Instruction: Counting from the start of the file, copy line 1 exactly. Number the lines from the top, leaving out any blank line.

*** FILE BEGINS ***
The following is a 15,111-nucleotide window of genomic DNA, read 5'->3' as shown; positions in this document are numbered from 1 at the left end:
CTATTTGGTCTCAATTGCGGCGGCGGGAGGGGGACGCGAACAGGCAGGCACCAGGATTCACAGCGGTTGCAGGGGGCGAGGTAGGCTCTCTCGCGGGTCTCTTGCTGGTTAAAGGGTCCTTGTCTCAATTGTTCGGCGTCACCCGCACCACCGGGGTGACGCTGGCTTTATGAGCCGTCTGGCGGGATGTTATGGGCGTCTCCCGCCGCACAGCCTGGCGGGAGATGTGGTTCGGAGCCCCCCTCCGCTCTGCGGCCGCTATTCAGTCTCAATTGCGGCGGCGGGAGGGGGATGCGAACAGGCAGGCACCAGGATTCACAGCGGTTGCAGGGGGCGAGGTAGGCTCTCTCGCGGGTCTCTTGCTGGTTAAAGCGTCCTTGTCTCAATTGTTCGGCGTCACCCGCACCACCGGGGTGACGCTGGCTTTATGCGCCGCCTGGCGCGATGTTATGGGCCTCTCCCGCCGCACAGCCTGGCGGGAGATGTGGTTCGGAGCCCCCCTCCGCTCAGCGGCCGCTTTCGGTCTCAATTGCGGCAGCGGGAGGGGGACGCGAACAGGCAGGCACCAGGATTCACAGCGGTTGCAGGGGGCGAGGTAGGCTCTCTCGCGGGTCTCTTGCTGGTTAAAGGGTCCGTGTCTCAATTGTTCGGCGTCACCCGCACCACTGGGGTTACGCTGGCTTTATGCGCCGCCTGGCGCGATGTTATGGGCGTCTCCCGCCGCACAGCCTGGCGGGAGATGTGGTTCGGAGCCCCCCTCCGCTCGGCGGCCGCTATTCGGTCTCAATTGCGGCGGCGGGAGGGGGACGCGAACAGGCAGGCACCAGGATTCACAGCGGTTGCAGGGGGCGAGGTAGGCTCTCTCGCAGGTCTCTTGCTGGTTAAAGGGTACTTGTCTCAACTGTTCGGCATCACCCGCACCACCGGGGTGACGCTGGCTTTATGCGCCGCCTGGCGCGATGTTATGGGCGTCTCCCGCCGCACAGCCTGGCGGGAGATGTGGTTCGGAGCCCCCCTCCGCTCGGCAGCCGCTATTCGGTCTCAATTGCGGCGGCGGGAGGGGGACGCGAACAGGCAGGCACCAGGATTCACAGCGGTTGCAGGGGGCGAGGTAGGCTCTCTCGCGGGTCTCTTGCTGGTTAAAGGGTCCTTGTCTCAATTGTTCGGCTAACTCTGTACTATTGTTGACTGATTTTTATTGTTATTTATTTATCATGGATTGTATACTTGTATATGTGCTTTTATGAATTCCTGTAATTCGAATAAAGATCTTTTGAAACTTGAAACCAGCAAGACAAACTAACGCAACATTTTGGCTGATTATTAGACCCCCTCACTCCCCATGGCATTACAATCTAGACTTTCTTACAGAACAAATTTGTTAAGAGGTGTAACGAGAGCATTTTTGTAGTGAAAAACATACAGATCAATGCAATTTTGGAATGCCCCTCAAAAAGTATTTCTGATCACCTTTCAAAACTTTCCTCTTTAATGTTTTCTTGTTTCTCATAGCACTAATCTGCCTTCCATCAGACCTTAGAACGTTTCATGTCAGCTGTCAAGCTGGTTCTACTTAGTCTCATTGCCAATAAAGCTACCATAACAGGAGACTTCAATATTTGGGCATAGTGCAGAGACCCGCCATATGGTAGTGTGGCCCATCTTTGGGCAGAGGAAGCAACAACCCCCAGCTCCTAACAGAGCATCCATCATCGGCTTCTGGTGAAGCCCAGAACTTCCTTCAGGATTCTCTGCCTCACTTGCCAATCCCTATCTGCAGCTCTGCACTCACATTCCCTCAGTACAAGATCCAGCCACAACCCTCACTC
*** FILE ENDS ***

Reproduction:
The following is a 15,111-nucleotide window of genomic DNA, read 5'->3' as shown; positions in this document are numbered from 1 at the left end: